Donald Morrison: Striking while the ire is hot

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BECKET — Labor Day is still a few months away, but it's not too early to celebrate. After an 11-day strike, 31,000 members of the United Food and Commercial Workers union got pretty much the contract they wanted from Stop & Shop, the New England supermarket chain.

That's good news for America's labor movement, which hasn't had much lately. Unionized workers still earn about 20 percent more than their non-union counterparts, but the economy has been shifting away from well-paid, heavily unionized manufacturing work and toward low-paid, mostly non-union service jobs. Meanwhile, Republican-controlled legislatures have been passing anti-union laws and, along with their corporate benefactors, trying to convince us that unions are the devil in work shoes.

As a result, the unionized share of the U.S. workforce has shrunk by half over the past three decades, to less than 11 percent. That decline is a big reason wages have barely kept pace with inflation in recent years, and even fallen behind gains in worker productivity. After all, it's hard to demand higher pay if you have to face your bosses alone.

I learned that lesson the hard way. As young journalist at Time Inc., I belonged to the Newspaper Guild. When management threatened to end contractual raises, we went on strike. For several weeks I had no income and no idea if I ever would again, much like the Stop & Shop workers. Not a pleasant experience, nor was the settlement we won anything to cheer about. But it was far better than if we had not stood together.

That idea seems to be making a comeback. Last year there were at least 21 major strikes, triple the number the year before and the most since 1986. (Among them was the walkout of 800 nurses at Pittsfield's Berkshire Medical Center.) So far this year, we've had sizeable strikes by nurses, teachers, hotel workers, fast-food employees, flight attendants, even prisoners. Most walkouts these days involve public employees, but that could change. The Stop & Shop job action was the country's biggest by private-sector workers in three years.

BESIEGED WORKERS

American workers are getting fed up. They feel cheated by the recent federal tax cuts. They see a deregulation-driven president weakening protections for overtime, paid leave, health care, workplace discrimination and job safety. They see employers pushing for lower wages, irregular working hours, reduced job security and shrunken benefits.

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Benefits were a big issue for Stop & Shop. The chain wanted to cut them, also to end raises. I can see why. The supermarket business is brutal: low margins, perishable products, high advertising and real estate costs, ubiquitous competition. Stop & Shop, one of the region's few unionized chains, is squeezed at the bottom end by largely non-union Walmart, Target and Aldi, and at the top by Amazon-owned Whole Foods and its regional imitators.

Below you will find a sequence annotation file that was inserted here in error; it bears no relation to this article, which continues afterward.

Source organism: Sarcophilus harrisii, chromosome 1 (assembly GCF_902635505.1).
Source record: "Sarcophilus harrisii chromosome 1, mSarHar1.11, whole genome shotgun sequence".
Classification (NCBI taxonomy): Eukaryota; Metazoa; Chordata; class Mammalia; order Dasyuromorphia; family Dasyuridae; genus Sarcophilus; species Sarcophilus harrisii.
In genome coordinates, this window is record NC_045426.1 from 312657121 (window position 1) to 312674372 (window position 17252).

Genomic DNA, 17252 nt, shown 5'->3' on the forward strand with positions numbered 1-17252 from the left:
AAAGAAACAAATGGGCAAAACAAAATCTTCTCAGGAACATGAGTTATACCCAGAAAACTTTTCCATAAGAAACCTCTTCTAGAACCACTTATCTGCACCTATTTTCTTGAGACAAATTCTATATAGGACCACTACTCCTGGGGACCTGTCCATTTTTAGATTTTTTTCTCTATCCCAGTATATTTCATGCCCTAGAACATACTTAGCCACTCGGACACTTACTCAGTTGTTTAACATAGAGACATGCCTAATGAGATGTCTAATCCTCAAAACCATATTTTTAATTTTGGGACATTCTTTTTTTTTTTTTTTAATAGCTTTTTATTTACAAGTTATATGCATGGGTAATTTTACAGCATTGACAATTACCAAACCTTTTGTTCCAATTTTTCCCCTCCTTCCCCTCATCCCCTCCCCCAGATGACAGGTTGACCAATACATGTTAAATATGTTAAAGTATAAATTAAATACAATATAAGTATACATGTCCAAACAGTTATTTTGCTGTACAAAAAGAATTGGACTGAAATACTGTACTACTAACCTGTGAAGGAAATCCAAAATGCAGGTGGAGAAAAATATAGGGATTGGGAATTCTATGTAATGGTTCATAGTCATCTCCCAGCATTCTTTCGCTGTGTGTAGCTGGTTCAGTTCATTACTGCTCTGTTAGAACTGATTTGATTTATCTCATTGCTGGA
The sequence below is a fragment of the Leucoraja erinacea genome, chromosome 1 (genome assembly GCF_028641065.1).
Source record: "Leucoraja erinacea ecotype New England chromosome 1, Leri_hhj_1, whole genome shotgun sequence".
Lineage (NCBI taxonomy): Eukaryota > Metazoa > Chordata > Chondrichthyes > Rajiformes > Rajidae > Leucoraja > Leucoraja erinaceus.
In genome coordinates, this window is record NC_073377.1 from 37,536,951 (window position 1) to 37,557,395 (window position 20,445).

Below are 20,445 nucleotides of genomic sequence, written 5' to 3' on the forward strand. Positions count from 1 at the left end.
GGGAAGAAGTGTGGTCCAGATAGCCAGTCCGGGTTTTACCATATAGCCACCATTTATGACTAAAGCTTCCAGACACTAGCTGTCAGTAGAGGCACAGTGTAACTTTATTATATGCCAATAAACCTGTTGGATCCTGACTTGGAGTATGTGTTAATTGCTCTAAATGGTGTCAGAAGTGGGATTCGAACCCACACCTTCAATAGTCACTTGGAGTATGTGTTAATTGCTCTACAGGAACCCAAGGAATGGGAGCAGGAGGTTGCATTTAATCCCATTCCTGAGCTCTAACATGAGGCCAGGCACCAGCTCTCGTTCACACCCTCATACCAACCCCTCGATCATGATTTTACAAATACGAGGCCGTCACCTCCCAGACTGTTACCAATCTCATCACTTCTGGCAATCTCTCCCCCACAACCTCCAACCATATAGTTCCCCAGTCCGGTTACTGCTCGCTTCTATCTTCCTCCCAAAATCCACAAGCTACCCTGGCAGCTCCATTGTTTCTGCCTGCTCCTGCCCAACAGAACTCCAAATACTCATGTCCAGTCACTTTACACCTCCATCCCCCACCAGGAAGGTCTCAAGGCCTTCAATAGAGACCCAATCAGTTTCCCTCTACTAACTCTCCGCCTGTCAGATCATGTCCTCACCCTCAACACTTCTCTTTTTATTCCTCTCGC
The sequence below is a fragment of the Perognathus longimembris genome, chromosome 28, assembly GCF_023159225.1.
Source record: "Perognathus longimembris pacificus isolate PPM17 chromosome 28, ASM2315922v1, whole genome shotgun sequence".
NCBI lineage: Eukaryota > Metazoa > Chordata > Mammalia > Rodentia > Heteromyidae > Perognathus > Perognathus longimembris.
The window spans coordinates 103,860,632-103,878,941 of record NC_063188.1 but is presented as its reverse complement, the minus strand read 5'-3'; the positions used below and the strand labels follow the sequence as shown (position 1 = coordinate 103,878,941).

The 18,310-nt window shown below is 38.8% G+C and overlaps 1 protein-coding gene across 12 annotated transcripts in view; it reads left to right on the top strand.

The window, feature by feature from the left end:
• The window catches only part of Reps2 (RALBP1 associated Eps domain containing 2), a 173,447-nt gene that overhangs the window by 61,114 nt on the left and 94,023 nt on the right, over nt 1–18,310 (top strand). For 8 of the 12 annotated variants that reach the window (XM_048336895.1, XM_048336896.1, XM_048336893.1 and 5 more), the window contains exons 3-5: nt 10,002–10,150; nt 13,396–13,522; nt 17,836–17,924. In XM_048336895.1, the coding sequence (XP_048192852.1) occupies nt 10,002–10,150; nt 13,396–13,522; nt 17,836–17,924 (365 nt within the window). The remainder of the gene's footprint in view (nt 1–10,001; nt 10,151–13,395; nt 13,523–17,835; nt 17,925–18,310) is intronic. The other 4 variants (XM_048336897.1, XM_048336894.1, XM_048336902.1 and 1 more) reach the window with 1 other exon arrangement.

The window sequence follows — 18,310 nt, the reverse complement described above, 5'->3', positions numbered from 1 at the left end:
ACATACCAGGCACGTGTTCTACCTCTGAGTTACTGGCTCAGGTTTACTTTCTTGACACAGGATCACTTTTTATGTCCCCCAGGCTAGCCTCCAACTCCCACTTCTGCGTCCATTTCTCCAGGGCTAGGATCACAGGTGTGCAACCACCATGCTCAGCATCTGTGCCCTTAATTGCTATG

Labor costs, of course, are a big factor for retailers, but some more than others. Partly unionized Costco is known for its profitability as well as its generosity toward workers. Stop & Shop's parent company, Netherlands-based Ahold Delhaize, is doing so well that it announced an 11 percent dividend increase last month. Ahold doesn't break out numbers for Stop & Shop, but the subsidiary is no doubt under constant pressure to increase same-store sales and margins. Management apparently felt it was time to get tough with employees.

So what changed during those tumultuous 11 days? We did. So many customers refused to cross the picket lines that Stop & Shop was losing an estimated $10 million a day. My local stores were mostly empty, and a few elsewhere had to close temporarily. We haven't seen that kind of popular support for a labor action in a long time.

We may be seeing more of it. The Federal Reserve reports that four in 10 Americans couldn't come up with $400 to meet an emergency expense. The Labor Department notes that one in four workers makes less than $10 an hour, which would put a full-timer near the poverty line. And even if the movement toward a $15 minimum wage gains ground, that's still not enough to afford a two-bedroom rental almost anywhere in the U.S.

Maybe what happened during the Stop & Shop strike is that people looked at those picket lines and saw themselves. They saw their own struggle for survival, a share in their own productivity, a slice of a growing economy that appears to be benefitting investors far more than workers.

And they realized that, in this worker-hostile economy, they might well lose their incomes and their very dignity. Unless they stand together.

Donald Morrison is an Eagle columnist and Advisory Board member.


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